The opinion of the court was delivered by: Harold A. Baker United States District Judge
This cause is before the court for merit review of the plaintiff's complaint. The court is required by 28 U.S.C. §1915A to "screen" the plaintiff's complaint, and through such process to identify and dismiss any legally insufficient claim, or the entire action if warranted. A claim is legally insufficient if it "(1) is frivolous, malicious, or fails to state a claim upon which relief may be granted; or (2) seeks monetary relief from a defendant who is immune from such relief."
The plaintiff brings this lawsuit pursuant to 42 U.S.C. §1983 against three defendants at the Pontiac Correctional Center: Correctional Officers R. Vinson and Undray Millsap and Lieutenant Robert Ellinger. The plaintiff alleges that the defendants violated his due process rights.
The plaintiff says on September 29, 2006, Officer Vinson reached into the plaintiff's cell and "attempted" to assault the plaintiff. (Comp. p. 10). Officer Vinson then wrote a "maliciously false disciplinary report" that was "harassment vindictively." Id. The plaintiff was accused of insolence, disobeying a direct order, and health, smoking or safety violations.
The plaintiff says the Adjustment Committee violated his due process rights during the hearing on the ticket. It is not entirely clear how the committee violated the plaintiff's rights, but apparently the plaintiff believes the committee ignored the evidence and found him guilty. As a result, the plaintiff received B grade status, segregation, and a loss of audio/visual and commissary privileges. All punishments were imposed for three months.
The plaintiff has failed to state a claim upon which relief can be granted. "To establish a procedural due process violation, a prisoner must demonstrate that the state deprived him of a liberty or property interest created either by state law or the Due Process Clause itself." DeWalt v. Young, 224 F.3d 607, 613 (7th Cir. 2000)(citations omitted). The plaintiff does have a constitutionally protected interest in the good time credits he has earned. Whitlock v. Johnson, 153 F.3d 380, 385 (7th cir. 1988). However, the plaintiff admits he did not lose good time credits. Additionally, disciplinary segregation itself does not necessarily implicate the due process clause, if "such segregation does not impose an 'atypical and significant hardship on the inmate in relation to the ordinary incidents of prison life." Sandin v. Conner, 515 U.S. 472 (1995); Wagner v. Hanks, 128 F.3d 1173, 1176 (7th Cir. 1997). The plaintiff has not demonstrated that any of the discipline imposed deprived him of a protected liberty or property interest. See also Whitford v. Boglino, 63 F.3d 527, 533 n. 7 (7th Cir. 1995) (Demotion in grade status does not implicate federal due process rights.); Nance v. Vieregge, 147 F.3d 589, 590 (7th Cir. 1998)(Loss of commissary privilege does not affect a liberty or property interest); Tullis v. DeTella 1999 WL 90650 at 4 (N.D. Ill 1999) (loss of audio-visual privileges is not an atypical and signification deprivation).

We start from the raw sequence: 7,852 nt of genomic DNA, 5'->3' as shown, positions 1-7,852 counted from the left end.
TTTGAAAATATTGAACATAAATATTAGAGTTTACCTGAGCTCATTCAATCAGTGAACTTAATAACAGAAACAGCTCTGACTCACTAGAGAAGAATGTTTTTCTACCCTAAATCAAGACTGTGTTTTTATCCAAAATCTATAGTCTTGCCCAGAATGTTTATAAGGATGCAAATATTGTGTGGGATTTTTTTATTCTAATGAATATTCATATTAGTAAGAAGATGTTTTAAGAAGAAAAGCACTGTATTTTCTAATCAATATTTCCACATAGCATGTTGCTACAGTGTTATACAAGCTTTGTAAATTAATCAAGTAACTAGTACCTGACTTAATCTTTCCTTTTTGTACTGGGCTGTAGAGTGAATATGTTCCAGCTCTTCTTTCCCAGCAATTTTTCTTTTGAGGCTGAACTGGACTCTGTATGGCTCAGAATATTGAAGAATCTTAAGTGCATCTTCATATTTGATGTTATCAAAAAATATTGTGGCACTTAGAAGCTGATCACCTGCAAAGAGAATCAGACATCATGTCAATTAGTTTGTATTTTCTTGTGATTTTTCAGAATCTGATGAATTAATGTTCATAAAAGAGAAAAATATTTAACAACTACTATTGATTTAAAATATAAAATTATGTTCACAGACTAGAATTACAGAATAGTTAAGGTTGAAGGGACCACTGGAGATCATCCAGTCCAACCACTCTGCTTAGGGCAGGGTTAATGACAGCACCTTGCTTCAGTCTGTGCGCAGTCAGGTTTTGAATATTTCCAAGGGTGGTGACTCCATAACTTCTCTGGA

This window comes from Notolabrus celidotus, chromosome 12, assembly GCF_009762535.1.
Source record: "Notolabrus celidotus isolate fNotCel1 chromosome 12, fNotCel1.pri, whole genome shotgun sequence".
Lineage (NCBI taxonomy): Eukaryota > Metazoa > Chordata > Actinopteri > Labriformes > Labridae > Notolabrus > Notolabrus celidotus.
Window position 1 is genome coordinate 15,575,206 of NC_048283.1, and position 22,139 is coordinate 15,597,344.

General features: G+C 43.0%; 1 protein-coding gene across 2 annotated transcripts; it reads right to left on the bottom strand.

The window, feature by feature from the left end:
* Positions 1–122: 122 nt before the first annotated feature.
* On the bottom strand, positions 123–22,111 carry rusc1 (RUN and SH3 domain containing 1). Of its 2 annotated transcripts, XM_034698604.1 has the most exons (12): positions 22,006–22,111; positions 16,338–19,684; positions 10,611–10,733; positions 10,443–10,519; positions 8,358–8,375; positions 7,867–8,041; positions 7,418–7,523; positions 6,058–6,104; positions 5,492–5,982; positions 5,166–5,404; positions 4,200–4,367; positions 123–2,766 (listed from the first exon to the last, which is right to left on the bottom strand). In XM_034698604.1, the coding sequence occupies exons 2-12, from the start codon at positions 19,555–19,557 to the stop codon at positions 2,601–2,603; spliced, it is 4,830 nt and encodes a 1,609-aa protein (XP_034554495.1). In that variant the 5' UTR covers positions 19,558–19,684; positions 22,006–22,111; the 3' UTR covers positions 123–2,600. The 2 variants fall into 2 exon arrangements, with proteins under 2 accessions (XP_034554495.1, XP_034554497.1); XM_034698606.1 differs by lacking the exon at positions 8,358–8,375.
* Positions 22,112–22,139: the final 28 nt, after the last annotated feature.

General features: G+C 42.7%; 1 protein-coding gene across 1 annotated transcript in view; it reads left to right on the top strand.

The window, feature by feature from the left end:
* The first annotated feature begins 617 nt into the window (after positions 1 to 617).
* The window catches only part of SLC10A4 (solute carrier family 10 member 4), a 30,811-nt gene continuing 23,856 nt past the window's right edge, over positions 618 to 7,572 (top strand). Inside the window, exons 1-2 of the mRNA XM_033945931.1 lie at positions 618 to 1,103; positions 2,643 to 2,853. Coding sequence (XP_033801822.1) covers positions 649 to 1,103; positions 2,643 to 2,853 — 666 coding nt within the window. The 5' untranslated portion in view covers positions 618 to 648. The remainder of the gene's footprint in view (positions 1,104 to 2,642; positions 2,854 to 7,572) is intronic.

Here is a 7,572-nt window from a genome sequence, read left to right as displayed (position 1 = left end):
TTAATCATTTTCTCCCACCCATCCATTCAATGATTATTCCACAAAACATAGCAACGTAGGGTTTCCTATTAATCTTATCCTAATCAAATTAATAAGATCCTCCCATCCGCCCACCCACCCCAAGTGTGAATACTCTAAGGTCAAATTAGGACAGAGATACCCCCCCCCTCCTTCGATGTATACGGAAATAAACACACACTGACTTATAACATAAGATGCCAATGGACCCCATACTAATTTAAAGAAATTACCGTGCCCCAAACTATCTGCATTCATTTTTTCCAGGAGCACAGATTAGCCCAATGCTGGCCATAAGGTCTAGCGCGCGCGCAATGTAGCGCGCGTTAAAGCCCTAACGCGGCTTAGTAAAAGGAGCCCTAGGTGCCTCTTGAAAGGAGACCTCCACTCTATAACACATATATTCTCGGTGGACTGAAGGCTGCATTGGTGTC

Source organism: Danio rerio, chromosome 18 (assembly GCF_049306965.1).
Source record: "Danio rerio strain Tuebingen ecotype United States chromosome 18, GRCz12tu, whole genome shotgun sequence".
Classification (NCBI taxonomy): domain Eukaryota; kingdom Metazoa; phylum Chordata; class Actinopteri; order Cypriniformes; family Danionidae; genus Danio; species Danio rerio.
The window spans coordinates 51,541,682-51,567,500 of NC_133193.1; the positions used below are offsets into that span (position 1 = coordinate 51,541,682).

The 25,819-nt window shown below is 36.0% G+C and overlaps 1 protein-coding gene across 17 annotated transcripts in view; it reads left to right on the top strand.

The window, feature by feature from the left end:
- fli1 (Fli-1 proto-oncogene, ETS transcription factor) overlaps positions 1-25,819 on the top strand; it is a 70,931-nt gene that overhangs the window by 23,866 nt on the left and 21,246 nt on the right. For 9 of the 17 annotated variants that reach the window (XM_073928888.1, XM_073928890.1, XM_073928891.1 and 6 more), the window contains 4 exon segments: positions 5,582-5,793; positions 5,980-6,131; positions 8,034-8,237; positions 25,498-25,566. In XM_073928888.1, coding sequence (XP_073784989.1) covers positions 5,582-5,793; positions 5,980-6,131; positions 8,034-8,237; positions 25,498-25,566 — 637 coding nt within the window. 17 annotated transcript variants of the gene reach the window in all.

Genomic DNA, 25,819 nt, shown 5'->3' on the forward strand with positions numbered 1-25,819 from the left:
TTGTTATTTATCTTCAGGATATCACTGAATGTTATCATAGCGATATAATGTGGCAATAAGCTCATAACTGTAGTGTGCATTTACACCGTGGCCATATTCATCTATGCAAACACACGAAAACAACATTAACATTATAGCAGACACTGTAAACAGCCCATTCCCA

The court also notes that the plaintiff has earned three strikes pursuant to 28 U.S.C. § 1915(g)*fn1 This section states that "in no event shall a prisoner bring a civil action . . . under this section . . . if the prisoner has . . . [three strikes] . . ., unless the prisoner is under imminent danger of serious physical injury." 28 U.S.C. § 1915(g). Even if the plaintiff had stated a claim upon which relief could be granted, his allegation still does not meet the imminent danger exception.
IT IS THEREFORE ORDERED that:
1) This case is dismissed in its entirety, without prejudice, pursuant to 28 U.S.C. §1915A(b), for failure to state a claim upon which relief can be granted.
2) The clerk is directed to vacate the court's November 27, 2006 text order granting the plaintiff's motion to proceed in forma pauperis.
3) The plaintiff's motion for leave to proceed in forma pauperis is denied pursuant to 28 U.S.C. 1915(g.)
4) This dismissal counts as another strike against the plaintiff under the "three strikes" provision of 28 U.S.C. 1915(g). The clerk is directed to record the strike against the plaintiff.
5) The agency having custody of the plaintiff is directed to remit the docketing fee of $350.00 from the plaintiff's prison trust fund account if such funds are available. If the plaintiff does not have $350.00 in his trust fund account, the agency must send 20 percent of the current balance, or the average balance during the past six months, whichever amount is higher; thereafter, the agency shall begin forwarding monthly payments from the plaintiff's trust fund account to the clerk of court each time the plaintiff's account exceeds $10.00 ...